drought in Colorado
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The Looming El Niño Could Cost the World Trillions of Dollars

Warming waters in the Pacific can trigger droughts, wildfires, and extreme rainfall around the world, potentially leading to $3 trillion in losses in the coming years.

Trouble is brewing in the sea. The Pacific Ocean has transitioned away from La Niña conditions, when a long band of cold water forms off the coast of South America, and is barreling toward its counterpart: an El Niño, when a warm band emerges instead. Scientists expect El Niño to arrive in the next few months, with a 55 percent chance of it being a particularly strong event. This shift could help raise global temperatures above 1.5 degrees Celsius, the Paris Agreement’s warming threshold, and will influence weather all over the world, potentially causing significant droughts in some places while boosting extreme rainfall in others.

The economic consequences, researchers report today, could be a $3 trillion hemorrhage over the next several years, with low-income tropical countries getting hit especially hard. Writing in the journal Science, they determined that the El Niños of 1982-83 and 1997-98 led to worldwide losses of $4.1 trillion and $5.7 trillion, respectively, which dragged on for more than five years after the climatic events had dissipated. By the end of this century, the cumulative bill for El Niños could come to $84 trillion. “There's an economic legacy of El Niño in GDP [gross domestic product] growth,” says Christopher Callahan, an Earth system scientist at Dartmouth College who coauthored the paper. “That primarily occurs in the countries in the tropics that are strongly affected by El Niño. But this effect is quite large.”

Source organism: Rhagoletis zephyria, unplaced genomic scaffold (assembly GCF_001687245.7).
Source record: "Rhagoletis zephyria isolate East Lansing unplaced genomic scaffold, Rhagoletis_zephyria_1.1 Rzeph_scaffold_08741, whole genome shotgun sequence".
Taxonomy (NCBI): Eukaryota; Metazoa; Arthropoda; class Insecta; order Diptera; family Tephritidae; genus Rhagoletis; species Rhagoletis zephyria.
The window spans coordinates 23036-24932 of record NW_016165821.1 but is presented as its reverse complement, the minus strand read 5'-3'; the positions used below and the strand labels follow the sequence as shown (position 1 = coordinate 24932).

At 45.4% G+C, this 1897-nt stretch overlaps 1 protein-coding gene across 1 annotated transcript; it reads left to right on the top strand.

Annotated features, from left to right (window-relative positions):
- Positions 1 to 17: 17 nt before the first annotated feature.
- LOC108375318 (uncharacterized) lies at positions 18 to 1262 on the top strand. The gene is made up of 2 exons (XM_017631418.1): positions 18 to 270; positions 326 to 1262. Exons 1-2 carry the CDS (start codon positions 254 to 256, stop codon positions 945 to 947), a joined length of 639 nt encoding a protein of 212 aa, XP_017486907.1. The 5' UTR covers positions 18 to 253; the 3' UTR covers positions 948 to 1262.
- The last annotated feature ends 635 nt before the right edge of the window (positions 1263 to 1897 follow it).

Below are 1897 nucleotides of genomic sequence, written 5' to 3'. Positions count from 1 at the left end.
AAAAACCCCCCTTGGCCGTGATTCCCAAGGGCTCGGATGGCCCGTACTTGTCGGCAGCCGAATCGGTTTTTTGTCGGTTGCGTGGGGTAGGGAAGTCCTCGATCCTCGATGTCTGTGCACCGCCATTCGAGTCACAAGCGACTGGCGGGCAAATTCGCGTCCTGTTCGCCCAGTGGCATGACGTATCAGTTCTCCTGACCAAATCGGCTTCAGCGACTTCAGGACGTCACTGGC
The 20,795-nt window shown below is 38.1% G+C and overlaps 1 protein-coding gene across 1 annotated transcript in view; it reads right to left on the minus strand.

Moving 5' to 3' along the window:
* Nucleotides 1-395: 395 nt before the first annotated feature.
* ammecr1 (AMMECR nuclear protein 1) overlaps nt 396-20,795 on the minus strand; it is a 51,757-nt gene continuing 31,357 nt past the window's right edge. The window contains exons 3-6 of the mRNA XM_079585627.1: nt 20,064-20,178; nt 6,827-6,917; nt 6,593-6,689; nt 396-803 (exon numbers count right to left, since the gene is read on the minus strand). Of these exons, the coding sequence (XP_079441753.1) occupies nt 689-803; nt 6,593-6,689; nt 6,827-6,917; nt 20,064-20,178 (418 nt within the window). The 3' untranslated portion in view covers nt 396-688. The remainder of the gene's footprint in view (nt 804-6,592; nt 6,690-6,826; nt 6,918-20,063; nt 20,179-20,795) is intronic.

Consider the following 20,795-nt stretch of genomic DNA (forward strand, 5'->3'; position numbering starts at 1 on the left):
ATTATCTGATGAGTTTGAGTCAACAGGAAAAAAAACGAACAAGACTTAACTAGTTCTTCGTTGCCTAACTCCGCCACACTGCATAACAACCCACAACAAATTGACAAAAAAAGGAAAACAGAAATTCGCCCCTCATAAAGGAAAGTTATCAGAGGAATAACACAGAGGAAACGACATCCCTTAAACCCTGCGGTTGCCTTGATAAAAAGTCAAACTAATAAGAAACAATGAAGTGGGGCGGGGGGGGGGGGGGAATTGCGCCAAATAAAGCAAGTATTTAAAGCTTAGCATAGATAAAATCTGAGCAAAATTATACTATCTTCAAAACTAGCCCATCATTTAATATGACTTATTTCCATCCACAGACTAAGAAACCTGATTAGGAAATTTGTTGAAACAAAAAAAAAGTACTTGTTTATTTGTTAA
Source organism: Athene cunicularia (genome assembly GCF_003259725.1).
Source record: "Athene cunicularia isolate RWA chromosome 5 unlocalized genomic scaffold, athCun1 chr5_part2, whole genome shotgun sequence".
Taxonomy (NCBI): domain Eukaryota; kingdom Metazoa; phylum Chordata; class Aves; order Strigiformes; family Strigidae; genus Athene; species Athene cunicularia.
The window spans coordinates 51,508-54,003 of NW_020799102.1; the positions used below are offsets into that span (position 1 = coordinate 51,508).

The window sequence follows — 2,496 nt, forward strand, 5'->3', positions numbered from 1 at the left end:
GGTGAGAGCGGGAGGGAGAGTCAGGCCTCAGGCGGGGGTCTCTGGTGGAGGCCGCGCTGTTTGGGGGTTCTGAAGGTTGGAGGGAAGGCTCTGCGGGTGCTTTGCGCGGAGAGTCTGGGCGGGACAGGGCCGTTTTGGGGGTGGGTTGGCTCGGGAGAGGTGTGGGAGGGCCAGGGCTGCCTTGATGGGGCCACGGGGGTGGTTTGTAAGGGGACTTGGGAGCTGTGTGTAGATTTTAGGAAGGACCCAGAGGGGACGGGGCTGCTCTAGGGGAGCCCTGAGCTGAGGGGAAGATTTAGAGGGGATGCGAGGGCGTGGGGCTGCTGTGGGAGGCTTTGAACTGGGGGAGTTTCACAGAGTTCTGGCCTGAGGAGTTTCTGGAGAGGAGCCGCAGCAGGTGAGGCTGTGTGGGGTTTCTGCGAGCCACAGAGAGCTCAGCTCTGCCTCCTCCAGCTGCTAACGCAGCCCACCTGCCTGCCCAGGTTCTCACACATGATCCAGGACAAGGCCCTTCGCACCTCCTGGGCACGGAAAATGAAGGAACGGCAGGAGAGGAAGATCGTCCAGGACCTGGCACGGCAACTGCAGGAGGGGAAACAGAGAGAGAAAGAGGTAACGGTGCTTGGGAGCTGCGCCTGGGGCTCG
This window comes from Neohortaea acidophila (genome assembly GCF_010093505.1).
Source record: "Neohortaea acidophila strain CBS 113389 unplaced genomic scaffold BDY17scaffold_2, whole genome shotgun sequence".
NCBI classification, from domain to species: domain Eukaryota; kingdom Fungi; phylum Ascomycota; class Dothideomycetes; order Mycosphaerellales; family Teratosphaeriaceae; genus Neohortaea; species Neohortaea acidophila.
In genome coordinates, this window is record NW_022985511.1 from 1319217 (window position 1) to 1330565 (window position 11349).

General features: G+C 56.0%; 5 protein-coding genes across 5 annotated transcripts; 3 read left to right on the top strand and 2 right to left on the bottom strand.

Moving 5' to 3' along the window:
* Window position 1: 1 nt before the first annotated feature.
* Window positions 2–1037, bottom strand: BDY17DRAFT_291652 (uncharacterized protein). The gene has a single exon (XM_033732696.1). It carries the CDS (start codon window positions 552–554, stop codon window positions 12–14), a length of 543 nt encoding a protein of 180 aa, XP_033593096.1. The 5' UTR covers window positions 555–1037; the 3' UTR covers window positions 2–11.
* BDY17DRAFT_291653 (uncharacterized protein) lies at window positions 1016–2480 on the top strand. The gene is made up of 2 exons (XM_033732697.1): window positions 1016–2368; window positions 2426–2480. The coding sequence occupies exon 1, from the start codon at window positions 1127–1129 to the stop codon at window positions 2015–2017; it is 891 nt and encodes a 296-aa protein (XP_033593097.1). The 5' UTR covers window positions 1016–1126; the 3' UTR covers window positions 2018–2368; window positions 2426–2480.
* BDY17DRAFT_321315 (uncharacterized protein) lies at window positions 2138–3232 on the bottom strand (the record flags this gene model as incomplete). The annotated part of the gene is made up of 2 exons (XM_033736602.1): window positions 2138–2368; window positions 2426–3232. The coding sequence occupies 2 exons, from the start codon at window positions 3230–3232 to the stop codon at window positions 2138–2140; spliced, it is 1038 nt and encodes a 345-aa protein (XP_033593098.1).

The paper adds to a growing body of research that climate change and increasingly extreme weather are going to be extraordinarily expensive, especially for developing economies. “For optimal climate policy, adaptation, and questions of climate justice, we need to know what the social and economic costs of climate change are,” says Leonie Wenz of the Potsdam Institute for Climate Impact Research, who studies climate economics but wasn’t involved in the new paper. “We find more and more evidence that the costs of warming are substantial and way bigger than previously thought and commonly assumed.”

As El Niño waters warm in the Pacific, tropical countries bear the bulk of the knock-on effects. Peru in particular tends to suffer heavy rainfall during an El Niño, which damages infrastructure and waterlogs crops. Normally, upwelling off of Peru’s coast brings up nutrients that feed fisheries, but that churning begins to slow during El Niño. In addition, marine heatwaves kill off fish, snatching away a source of income. “So you get the loss of fishing off the coast of Peru during these events, you get infrastructure being flooded, you get extreme heat,” says Callahan. “All these things sort of stack on top of one another.”

But farther to the east, El Niño can have the opposite effect, kicking off severe drought in the Amazon rainforest, which is already devastated by human development and burning. A drought could help push parts of the Amazon closer to a tipping point at which they will transform from rainforest into grassland—an ecological point of no return. The loss of trees will imperil species and lessen the Amazon’s ability to sequester carbon.